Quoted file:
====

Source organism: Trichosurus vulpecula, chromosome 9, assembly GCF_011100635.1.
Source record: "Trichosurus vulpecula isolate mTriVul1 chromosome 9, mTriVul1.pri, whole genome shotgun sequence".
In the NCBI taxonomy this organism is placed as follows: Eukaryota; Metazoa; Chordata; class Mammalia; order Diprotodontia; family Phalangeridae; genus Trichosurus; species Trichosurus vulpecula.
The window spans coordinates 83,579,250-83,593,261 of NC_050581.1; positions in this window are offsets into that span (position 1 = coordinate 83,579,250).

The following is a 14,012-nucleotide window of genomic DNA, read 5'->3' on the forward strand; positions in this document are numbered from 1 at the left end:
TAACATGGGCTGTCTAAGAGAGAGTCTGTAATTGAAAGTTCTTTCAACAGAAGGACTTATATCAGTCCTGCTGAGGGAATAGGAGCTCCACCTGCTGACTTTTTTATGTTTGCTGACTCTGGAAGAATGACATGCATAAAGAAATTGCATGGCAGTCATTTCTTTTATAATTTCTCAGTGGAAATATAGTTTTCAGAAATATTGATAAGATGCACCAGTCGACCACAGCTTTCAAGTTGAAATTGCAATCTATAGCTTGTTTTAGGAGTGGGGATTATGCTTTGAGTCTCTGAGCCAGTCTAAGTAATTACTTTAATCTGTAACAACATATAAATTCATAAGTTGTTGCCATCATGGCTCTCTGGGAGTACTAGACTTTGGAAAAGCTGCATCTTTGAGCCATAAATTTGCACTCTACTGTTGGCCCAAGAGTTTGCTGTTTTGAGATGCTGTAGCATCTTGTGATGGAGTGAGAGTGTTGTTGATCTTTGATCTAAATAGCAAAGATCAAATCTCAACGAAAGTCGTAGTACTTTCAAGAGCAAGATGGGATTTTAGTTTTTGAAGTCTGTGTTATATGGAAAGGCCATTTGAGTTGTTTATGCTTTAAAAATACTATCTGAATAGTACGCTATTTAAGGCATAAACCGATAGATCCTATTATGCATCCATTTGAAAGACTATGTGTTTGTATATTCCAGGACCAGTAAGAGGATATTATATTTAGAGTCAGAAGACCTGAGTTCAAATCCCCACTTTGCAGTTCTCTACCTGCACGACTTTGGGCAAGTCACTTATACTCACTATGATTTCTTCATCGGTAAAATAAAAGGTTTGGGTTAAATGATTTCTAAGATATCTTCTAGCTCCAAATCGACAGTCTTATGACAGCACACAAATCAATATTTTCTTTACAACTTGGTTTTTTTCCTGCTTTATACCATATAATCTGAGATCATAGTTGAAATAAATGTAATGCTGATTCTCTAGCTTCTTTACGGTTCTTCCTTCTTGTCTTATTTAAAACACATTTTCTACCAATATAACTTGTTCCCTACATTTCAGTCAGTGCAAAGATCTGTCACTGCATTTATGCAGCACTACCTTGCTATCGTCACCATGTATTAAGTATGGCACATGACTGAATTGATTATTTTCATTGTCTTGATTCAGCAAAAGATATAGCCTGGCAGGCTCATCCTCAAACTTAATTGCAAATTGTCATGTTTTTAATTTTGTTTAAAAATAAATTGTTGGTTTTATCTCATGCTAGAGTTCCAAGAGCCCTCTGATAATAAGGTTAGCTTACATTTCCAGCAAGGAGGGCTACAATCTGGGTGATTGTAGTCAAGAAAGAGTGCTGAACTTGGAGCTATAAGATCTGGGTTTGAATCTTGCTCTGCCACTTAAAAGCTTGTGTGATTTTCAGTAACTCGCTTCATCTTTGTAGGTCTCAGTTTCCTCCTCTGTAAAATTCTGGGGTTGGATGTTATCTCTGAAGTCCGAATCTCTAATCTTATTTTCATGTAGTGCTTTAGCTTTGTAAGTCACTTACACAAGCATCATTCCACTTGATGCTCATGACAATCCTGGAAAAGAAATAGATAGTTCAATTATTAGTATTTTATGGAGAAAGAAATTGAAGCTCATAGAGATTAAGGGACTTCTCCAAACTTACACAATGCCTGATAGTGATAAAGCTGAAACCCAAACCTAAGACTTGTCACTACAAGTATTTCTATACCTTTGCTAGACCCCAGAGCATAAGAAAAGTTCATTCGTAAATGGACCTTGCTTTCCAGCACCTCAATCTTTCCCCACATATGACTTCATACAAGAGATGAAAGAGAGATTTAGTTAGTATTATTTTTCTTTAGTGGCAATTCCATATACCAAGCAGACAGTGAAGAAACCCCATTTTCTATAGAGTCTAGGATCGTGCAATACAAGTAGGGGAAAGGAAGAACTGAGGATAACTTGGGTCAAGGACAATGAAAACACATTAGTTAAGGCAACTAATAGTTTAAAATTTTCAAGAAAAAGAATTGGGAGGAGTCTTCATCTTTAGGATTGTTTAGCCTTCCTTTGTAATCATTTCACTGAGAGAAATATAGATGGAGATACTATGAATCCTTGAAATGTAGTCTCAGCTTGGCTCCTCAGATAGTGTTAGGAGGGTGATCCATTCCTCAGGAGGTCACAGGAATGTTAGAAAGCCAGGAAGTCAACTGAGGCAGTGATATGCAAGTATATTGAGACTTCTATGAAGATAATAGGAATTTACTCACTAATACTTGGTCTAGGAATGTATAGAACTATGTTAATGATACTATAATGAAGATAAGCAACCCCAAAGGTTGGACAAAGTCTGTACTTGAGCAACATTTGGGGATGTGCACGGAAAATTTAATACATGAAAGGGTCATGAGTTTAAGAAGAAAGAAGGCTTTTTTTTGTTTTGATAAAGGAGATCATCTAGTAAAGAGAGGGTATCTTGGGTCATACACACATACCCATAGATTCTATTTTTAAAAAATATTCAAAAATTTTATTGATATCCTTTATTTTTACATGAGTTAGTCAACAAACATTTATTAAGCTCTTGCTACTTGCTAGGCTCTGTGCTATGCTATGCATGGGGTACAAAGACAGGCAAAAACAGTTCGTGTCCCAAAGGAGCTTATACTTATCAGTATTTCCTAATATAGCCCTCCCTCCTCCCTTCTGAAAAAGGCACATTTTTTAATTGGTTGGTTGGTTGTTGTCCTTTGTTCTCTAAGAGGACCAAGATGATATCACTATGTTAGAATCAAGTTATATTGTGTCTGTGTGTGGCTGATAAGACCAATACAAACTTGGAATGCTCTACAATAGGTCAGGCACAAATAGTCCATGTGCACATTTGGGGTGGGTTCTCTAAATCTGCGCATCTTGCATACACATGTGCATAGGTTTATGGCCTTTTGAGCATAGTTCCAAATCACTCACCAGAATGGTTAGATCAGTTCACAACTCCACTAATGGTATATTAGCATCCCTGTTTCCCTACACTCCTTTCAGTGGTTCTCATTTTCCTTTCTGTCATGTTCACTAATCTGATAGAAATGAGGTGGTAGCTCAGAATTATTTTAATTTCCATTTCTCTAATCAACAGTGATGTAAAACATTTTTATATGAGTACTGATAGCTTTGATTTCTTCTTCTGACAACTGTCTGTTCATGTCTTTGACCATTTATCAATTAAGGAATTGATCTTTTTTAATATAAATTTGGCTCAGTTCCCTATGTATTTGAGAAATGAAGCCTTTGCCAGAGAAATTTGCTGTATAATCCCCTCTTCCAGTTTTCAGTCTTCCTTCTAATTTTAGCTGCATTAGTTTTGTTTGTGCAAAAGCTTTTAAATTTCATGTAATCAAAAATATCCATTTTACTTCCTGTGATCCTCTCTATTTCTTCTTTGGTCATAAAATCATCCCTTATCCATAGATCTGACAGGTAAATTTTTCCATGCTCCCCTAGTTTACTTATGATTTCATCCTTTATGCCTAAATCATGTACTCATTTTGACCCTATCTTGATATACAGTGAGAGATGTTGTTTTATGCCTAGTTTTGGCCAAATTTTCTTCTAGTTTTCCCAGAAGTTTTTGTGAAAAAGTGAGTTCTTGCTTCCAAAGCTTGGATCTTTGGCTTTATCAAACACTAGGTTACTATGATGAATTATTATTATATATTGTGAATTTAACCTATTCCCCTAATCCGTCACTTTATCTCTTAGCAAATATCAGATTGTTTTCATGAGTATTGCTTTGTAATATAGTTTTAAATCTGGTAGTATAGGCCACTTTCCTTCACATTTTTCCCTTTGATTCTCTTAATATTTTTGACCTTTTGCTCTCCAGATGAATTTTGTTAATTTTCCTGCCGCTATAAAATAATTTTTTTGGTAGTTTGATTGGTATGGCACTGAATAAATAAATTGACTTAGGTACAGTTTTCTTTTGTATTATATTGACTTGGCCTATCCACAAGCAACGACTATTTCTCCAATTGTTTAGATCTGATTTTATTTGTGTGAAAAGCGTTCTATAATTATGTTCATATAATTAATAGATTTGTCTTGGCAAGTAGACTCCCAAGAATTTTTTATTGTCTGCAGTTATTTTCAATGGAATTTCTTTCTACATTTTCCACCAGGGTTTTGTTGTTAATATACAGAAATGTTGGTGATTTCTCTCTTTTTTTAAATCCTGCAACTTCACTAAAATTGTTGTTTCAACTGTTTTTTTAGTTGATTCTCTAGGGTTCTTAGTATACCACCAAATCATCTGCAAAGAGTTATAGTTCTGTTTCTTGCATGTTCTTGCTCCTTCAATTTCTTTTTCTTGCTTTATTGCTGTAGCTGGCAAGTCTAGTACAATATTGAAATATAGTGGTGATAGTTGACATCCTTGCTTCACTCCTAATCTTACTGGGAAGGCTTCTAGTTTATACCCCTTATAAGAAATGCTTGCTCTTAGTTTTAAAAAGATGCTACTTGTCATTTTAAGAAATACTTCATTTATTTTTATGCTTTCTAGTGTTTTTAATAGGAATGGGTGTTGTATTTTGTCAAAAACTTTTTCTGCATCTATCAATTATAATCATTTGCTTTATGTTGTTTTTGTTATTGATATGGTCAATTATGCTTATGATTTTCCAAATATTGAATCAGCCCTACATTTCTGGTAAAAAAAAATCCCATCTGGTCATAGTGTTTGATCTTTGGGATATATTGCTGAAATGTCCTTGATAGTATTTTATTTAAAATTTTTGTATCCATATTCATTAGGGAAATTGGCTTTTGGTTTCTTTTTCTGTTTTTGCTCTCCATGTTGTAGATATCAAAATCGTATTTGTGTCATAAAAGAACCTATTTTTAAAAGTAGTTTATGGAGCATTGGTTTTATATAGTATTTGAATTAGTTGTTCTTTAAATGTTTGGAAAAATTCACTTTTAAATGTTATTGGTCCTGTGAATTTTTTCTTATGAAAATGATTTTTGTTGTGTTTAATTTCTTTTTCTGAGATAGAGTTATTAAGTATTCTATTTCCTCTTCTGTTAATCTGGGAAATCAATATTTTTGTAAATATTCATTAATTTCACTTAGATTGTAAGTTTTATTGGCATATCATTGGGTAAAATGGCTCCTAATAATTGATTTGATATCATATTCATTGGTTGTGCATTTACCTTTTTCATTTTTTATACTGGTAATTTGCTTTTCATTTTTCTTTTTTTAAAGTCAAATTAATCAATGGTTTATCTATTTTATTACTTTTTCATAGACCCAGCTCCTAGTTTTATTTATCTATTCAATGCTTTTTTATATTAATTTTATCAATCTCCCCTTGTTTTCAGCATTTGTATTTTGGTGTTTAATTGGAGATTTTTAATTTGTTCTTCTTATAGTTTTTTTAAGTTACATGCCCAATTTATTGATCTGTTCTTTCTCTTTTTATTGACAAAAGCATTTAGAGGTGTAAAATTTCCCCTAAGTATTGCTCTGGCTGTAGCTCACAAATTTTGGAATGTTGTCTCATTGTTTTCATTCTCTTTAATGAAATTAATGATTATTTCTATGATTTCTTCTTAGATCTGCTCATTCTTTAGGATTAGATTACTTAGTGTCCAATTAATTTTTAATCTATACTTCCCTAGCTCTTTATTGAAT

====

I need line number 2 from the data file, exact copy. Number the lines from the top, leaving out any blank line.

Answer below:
Source record: "Trichosurus vulpecula isolate mTriVul1 chromosome 9, mTriVul1.pri, whole genome shotgun sequence".